Looking for Alternatives to Public School?
With schools reopening across the country, many families are still not comfortable with the idea of sending their children back to the classroom. Some schools are choosing to reopen to in-person instruction full time, while others are planning on more of a hybrid model. Regardless of the option that your school district is going with, it’s important that it’s in line with the needs and goals of your individual family.
But for those of you who are not quite ready to send your kiddos back to thy physical classroom just yet, what alternative options to public schools are there? The good news is that there are a few! Options range from public school at home to traditional homeschooling and everything in between, and each option provides a different level of support to both students and parents.
Below are some alternatives to school that may work for your family:
- Homeschooling: This is an option that has been slowly growing across the world in recent years as parents seek alternatives to public education. And with the current pandemic, there’s been a tremendous interest in homeschooling in recent months, with many companies in this sector reporting large increases in their customer base. There are many types of homeschooling methods, resources, communities, groups, curriculum types (textbooks and online based), and even learning pods to help those just getting started on their homeschooling journey.
- Unschooling: While it can be argued that this is a homeschooling method, in essence, this is the opposite of public school. If you choose to unschool, you let your child follow his or her interests without a particular curriculum or standards. You may even try to undo what has been learned (academically and otherwise) through the public school system. Instead, unschoolers focus on real-life learning experiences.
- Parochial Schools: For parents who wish to incorporate religious beliefs into their child’s schooling, this option has proven to be the ideal alternative to public education. Typically, the curriculum is aligned with the particular religion of that institution, whether it’s Christianity, Catholicism, or any other. Since these schools are not publicly funded, tuition is often required. However, grants and scholarships may be available to assist families who are eligible.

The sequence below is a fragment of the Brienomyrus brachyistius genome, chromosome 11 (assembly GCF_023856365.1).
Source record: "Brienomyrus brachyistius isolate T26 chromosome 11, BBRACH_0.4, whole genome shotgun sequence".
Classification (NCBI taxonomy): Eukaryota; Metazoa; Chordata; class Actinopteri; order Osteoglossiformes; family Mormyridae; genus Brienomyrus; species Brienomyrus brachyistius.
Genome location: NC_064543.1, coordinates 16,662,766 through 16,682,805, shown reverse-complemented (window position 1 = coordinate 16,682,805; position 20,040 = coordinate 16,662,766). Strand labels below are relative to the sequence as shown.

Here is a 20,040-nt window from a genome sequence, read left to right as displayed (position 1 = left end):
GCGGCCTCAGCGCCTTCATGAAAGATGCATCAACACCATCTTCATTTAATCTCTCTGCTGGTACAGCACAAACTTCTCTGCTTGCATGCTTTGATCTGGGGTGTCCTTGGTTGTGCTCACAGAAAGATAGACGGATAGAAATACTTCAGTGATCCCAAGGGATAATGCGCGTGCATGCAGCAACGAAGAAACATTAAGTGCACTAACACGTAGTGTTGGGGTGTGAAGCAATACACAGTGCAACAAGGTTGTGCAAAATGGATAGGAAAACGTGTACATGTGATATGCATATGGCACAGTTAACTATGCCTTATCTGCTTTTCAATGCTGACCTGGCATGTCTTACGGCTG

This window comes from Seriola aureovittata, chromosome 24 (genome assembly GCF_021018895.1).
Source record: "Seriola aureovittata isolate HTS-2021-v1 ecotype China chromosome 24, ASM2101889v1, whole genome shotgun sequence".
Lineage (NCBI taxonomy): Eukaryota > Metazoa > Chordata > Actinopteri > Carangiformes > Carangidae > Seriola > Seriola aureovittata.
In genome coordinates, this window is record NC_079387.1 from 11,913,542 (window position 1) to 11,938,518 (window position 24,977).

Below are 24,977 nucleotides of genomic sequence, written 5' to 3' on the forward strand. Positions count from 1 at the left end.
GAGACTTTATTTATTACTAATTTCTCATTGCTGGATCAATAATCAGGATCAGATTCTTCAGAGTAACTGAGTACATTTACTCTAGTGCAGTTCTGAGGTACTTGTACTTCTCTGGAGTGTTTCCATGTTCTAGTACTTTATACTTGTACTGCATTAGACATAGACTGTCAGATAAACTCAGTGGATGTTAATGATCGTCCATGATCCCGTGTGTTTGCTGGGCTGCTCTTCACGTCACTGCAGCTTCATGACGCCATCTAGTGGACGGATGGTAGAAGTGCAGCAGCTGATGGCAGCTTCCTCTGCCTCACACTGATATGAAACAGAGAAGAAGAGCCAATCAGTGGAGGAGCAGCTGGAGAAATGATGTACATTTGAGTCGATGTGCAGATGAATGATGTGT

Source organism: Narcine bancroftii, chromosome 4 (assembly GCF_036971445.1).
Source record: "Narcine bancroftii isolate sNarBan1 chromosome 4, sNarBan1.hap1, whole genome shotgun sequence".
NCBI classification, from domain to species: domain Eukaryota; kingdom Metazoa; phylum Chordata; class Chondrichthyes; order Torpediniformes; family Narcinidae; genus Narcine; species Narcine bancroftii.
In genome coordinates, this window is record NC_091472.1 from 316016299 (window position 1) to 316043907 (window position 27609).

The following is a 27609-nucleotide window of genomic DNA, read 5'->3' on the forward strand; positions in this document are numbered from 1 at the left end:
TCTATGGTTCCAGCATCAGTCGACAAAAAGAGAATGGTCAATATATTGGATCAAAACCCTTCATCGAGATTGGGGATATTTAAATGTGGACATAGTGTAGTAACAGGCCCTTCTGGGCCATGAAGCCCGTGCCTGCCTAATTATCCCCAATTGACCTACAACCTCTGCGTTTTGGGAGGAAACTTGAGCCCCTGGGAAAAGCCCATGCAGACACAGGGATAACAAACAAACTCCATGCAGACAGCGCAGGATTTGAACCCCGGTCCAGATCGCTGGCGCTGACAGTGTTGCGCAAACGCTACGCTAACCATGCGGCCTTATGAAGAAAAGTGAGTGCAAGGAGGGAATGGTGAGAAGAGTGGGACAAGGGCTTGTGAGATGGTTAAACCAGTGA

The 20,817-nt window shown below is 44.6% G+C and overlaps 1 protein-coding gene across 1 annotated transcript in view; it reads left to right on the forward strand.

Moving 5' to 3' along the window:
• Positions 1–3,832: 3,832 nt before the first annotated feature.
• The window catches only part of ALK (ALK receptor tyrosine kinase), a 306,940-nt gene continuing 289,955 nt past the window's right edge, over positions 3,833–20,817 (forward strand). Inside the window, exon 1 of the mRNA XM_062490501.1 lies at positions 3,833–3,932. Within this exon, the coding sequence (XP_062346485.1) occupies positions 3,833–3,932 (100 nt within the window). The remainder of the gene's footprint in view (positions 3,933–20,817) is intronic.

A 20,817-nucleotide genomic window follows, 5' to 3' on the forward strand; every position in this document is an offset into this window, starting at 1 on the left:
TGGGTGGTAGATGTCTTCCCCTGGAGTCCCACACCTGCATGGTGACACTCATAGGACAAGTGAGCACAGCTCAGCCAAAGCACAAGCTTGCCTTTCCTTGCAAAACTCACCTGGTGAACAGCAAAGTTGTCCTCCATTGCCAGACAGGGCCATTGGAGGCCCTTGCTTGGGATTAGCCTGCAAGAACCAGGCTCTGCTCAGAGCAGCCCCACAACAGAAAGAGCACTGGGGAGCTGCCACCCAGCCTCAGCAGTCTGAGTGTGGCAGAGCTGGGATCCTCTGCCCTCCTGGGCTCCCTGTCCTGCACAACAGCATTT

- Independent/Secular Private Schools: Not all private schools are religious. You can also find independent secular schools that will not infuse any religion into your child’s education. This may be a good alternative if you prefer a secular education or if you want to keep religion and your child’s education separate. Some schools will follow non-traditional approaches to education, such as Country Day, Democratic, Green, Waldorf, or Montessori.There are also single-sex educational institutions if you prefer to go that route.
- Military/Boarding Schools: Not all military schools require boarding, and they aren’t just options for students with behavioral issues. Military schools have become a popular alternative to public school due to their level of academics, independence and character building, and plentiful opportunities after graduation. You can also find boarding schools that are not military based.
- Online Schools: This option usually consists of lessons being taught by experienced teachers who follow a predetermined curriculum. The teachers handle student grades, records and more. Some online schools may also provide a curriculum for students that allows them to log in and learn on their time. Just like some of the other options listed, online schools may be secular or religious in nature.
- Charter Schools: Charter schools, like public schools, receive government money, but they do have more control over some of the things public schools do not. Charter schools cannot charge tuition, but there are not enough of them, so often you need to be chosen through a lottery in order to enroll.
Whether you are opting out of public education temporarily or permanently, it is important to keep your options in mind. Aside from the current pandemic situation, how do you know if it’s time to look for an educational alternative for your child? Asking these questions can help you get started:
- Have your child’s grades suddenly dropped?
- Does your child say they dislike school?
- Does your child seem irritated or sad when they come home from school?
- Is your child constantly looking for an excuse to not attend school?
If the answer to these questions is “YES”, it may be time to start looking for alternatives. Every child deserves to learn in a safe environment with plenty of opportunities to reach his or her full potential. As technology and society continues to evolve, so should our children’s education. Whatever you decide, be sure to do your research when it comes to state laws as well as the academic and financial details of each of your options. Good luck!